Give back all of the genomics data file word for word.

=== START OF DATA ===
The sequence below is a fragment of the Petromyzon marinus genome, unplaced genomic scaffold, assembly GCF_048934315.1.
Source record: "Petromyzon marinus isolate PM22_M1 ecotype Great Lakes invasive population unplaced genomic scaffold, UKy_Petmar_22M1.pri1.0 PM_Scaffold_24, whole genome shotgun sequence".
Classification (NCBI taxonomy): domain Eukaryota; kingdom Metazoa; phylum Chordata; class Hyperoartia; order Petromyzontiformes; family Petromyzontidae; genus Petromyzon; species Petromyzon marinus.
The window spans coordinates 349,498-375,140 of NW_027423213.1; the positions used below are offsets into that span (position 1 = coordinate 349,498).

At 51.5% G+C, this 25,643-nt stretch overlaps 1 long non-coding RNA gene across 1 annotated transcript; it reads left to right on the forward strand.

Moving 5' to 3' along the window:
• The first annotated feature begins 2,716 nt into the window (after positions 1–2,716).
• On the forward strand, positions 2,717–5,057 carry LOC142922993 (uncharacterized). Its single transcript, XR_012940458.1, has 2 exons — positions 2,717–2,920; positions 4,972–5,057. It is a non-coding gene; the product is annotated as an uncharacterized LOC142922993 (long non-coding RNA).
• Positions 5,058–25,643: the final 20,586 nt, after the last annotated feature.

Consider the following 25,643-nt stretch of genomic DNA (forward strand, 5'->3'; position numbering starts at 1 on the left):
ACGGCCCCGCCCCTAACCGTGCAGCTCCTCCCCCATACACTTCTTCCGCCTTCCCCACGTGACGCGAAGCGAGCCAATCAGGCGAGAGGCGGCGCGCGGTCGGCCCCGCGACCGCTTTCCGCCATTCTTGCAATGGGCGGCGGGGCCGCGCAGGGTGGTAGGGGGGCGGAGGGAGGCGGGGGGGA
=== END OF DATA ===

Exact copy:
The sequence below is a fragment of the Petromyzon marinus genome, unplaced genomic scaffold, assembly GCF_048934315.1.
Source record: "Petromyzon marinus isolate PM22_M1 ecotype Great Lakes invasive population unplaced genomic scaffold, UKy_Petmar_22M1.pri1.0 PM_Scaffold_24, whole genome shotgun sequence".
Classification (NCBI taxonomy): domain Eukaryota; kingdom Metazoa; phylum Chordata; class Hyperoartia; order Petromyzontiformes; family Petromyzontidae; genus Petromyzon; species Petromyzon marinus.
The window spans coordinates 349,498-375,140 of NW_027423213.1; the positions used below are offsets into that span (position 1 = coordinate 349,498).

At 51.5% G+C, this 25,643-nt stretch overlaps 1 long non-coding RNA gene across 1 annotated transcript; it reads left to right on the forward strand.

Moving 5' to 3' along the window:
• The first annotated feature begins 2,716 nt into the window (after positions 1–2,716).
• On the forward strand, positions 2,717–5,057 carry LOC142922993 (uncharacterized). Its single transcript, XR_012940458.1, has 2 exons — positions 2,717–2,920; positions 4,972–5,057. It is a non-coding gene; the product is annotated as an uncharacterized LOC142922993 (long non-coding RNA).
• Positions 5,058–25,643: the final 20,586 nt, after the last annotated feature.

Consider the following 25,643-nt stretch of genomic DNA (forward strand, 5'->3'; position numbering starts at 1 on the left):
ACGGCCCCGCCCCTAACCGTGCAGCTCCTCCCCCATACACTTCTTCCGCCTTCCCCACGTGACGCGAAGCGAGCCAATCAGGCGAGAGGCGGCGCGCGGTCGGCCCCGCGACCGCTTTCCGCCATTCTTGCAATGGGCGGCGGGGCCGCGCAGGGTGGTAGGGGGGCGGAGGGAGGCGGGGGGGA